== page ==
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« Reply #28 on: September 18, 2011, 06:46:03 PM »

I agree VMWare should not be the benchmark BUT I did a comparison of Win8 vs. WinXP in VMWare - the Win8 being a brand new installation, the WinXP being with much lower resources allocated and at least 3 years old.

As a comparison I would say that the video everyone is cooing over doesn't seem to live up to expectations!

Boot time seems like the least of the problems to me - if MS really want to dumb down Windows to the point of idiocy I can't help feeling Linux is going to get a massive boost for corporate use provided Linux developers can get their act together and start producing something with less disparate distros and much better hardware support - it could also be the spur hardware manufacturers need to produce Linux drivers.

If Linux don't do get organised I can see MacOS taking over the corporate environment - the future for business is definitely not Windows 8 in anything like its current form. Business isn't even enthusiastic about moving from XP yet to Windows 7 (forgetting the disastrous Vista) and when they see Windows 8 (3 generations on) I think they will collectively hold up the hands in horror. Steve Balmer will hold his hands up in horror too when corporate licenses don't get renewed!

The strange thing with the Win 8 preview is that it is obviously Windows 7 with much useful stuff to desktop users stripped out and a silly childish veneer added to make it tactile for phones and tablets. Ultimately I think it is trying to be all things to all people and in then end it is likely to fail on all counts. I may be speaking prematurely but I think sales of Windows 8 to none phone/tablet users is going ot make Vista look like a huge success and within weeks of launch they will be offering a free downgrade to Windows 7 with every OEM installed edition on laptops, webbooks and desktops - just like they had to with Vista.
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« Reply #29 on: September 19, 2011, 12:56:23 AM »

If they go for cloud route then i have no other choice than using win 7 for few years or switching to linux. I hate cloud based OS and storage.
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« Reply #30 on: September 19, 2011, 06:43:20 AM »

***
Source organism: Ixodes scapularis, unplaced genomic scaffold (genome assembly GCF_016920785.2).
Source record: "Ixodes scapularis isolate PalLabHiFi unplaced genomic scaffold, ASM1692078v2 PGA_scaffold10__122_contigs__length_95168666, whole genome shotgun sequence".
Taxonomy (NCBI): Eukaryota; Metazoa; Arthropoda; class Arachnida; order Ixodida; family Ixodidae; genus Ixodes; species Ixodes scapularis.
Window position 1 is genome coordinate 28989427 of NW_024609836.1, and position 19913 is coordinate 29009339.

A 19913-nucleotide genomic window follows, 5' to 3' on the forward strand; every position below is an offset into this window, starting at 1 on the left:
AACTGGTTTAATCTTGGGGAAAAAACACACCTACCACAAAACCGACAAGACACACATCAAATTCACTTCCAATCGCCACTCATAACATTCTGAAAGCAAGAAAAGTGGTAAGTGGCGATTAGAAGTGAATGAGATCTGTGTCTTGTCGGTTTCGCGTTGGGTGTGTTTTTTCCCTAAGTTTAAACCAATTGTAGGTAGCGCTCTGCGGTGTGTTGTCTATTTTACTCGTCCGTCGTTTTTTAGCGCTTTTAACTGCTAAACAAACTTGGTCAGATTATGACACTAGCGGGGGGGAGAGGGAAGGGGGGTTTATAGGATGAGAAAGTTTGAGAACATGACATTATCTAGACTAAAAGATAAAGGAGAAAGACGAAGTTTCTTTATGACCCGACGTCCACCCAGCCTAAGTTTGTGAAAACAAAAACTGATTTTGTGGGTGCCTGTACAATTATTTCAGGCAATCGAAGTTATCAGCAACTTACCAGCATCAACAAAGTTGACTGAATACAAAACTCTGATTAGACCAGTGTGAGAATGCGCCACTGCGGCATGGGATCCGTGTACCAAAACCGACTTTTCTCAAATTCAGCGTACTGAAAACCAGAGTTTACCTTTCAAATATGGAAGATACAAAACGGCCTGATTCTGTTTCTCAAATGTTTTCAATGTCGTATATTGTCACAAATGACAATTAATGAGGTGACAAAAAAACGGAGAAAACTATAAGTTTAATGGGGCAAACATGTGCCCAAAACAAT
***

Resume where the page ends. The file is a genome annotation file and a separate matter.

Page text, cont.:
Crap, I forgot all about this. I'd wanted to play with it over the weekend.

Thanks Carol, tis looking like Windows H8 indeed.
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« Reply #31 on: September 19, 2011, 11:15:14 AM »

@carol : thanks for taking the time to test the Developer's Preview. Nice!

Nothing says if the version used on the video demo is the same as the Developer's Preview, however. At first I thought you were exclusively commenting the "Developer's Preview", which seemed "fair", but then you seemed to be already judging Windows 8... A bit too early, isn't it ?

--

Aren't the tiles UI more for tablets and phones ? In any case I personally like the "tiles" design and I can see some clear advantages to it (compared to, lets say... iOS icon layout, etc.). But don't have the time to develop right now.

As long as it's fast, secure, robust, compatible, flexible enough, still keyboard friendly, and... as long as it doesn't fall down the Apple hole...
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Carol Haynes
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« Reply #32 on: September 19, 2011, 11:55:44 AM »

The tiles are aimed at tablets and phones - the trouble is that in the Preview the tiles have completely REPLACED the start menu (there simply isn't one) and as a result a speed and flexibility seem to suffer massively on a Desktop.

I just hope that MS have the sense to give the option to restore a start menu option (or classic type inteface) before the final release because I for one will never upgrade a desktop machine to a version of Windows as irritating as the Win 8 Preview.
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« Reply #33 on: September 19, 2011, 11:56:34 AM »

Just imagine the number of "apps" that are going to be created just to make Windows H8 look and function like a proper Windows 7 desktop with start menu. There's an instant market there just waiting...
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Carol Haynes
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« Reply #34 on: September 19, 2011, 12:42:13 PM »

LOL - but then why bother - just stick to Win 7.

I think MS will do what they did with Vista and offer free downgrades to 7 when 8 is preinstalled on laptops and desktops.
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« Reply #35 on: September 19, 2011, 01:32:04 PM »

Lesson to be learned from Carol's struggle: Don't pay money for a VMware license when the free VirtualBox does the same and much better Grin

FYI, it's the full x64 version running with just one core and 896 MB allocated on a 20 GB HDD, virtualized on a 32-bit installation of Windows XP. I tried it first with 512 MB per VirtualBox recommendation, but it was a slideshow. With the extra 384 MB things are much smoother, though not as good as it could be. Don't really care, I am not evaluating performance improvements. I couldn't get the normal 32-bit version to complete the installation, it got stuck at 11%.